The Rev. Dan Deutsch, monsignor, introduced the idea of households, a program he learned about during his sabbatical at Franciscan University.

"The households program was a campus program," said Deutsch. "Students were given the opportunity to share what was in their heart and to ask for help and ask for others to pray for them."

In the Holy Cross households, students are given time to share what is troubling them and also time to offer thanks. They also take time to review the rules of the household, rules that they created as a household.

"It's a very personalized program for each household," said Weis. "It is definitely working. We have seen a change in the students becoming more hospitable."

Having this program in place doesn't mean that there aren't consequences for actions or that the discipline has reverted to the teachers, rather than the principal. It just means that problems can be identified and students can have the opportunity to work things out for themselves.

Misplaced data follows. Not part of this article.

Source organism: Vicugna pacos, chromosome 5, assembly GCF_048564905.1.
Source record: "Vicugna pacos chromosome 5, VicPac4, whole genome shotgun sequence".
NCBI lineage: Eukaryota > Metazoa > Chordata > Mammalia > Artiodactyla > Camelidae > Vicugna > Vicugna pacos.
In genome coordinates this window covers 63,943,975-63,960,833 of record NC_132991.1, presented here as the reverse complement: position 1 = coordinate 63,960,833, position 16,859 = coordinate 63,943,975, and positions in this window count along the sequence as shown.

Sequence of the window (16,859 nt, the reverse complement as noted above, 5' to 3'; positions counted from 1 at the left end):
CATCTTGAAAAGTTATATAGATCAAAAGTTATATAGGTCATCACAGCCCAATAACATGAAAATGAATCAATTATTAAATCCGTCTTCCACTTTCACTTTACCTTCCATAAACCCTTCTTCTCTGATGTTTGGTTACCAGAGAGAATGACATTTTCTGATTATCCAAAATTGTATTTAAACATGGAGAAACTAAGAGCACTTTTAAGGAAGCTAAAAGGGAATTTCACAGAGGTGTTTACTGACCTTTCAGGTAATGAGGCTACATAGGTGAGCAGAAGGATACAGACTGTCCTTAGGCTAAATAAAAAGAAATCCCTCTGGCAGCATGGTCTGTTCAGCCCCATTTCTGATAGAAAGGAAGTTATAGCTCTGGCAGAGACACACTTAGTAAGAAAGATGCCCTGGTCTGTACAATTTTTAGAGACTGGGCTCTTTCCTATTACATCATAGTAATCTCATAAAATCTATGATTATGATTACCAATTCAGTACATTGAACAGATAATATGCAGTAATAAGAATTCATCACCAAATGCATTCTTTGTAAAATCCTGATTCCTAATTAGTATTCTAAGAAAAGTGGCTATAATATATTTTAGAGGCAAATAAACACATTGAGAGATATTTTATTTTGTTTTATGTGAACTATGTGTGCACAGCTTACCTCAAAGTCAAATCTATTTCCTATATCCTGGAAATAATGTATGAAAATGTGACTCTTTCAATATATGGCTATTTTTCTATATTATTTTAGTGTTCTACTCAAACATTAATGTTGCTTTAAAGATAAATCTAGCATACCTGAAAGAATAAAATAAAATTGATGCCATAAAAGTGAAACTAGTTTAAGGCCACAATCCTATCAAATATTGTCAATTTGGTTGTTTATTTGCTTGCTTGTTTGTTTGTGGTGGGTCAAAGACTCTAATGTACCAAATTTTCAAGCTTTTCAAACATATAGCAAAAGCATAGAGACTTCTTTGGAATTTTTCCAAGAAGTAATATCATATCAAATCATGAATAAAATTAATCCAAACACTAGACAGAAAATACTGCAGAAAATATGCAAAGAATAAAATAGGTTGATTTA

"Trish (Weis) makes it her personal mission to make the entire building her office," said Deutsch. "She is accessible and friendly, reminding each of the children here that they are not alone, that we are a family and we can carry the weight of a problem with them."

The family feeling was evident in Michelle West's third grade class, known as the "Lambs of the Lord." The students were quick to hug the Monsignor who bantered with the boys about being best buddies with them.

Students shared their prayers of Thanksgiving, including their thanks for faith, shelter, food and family. A few gave thanks for the Chicago Bears and the Pittsburgh Steelers.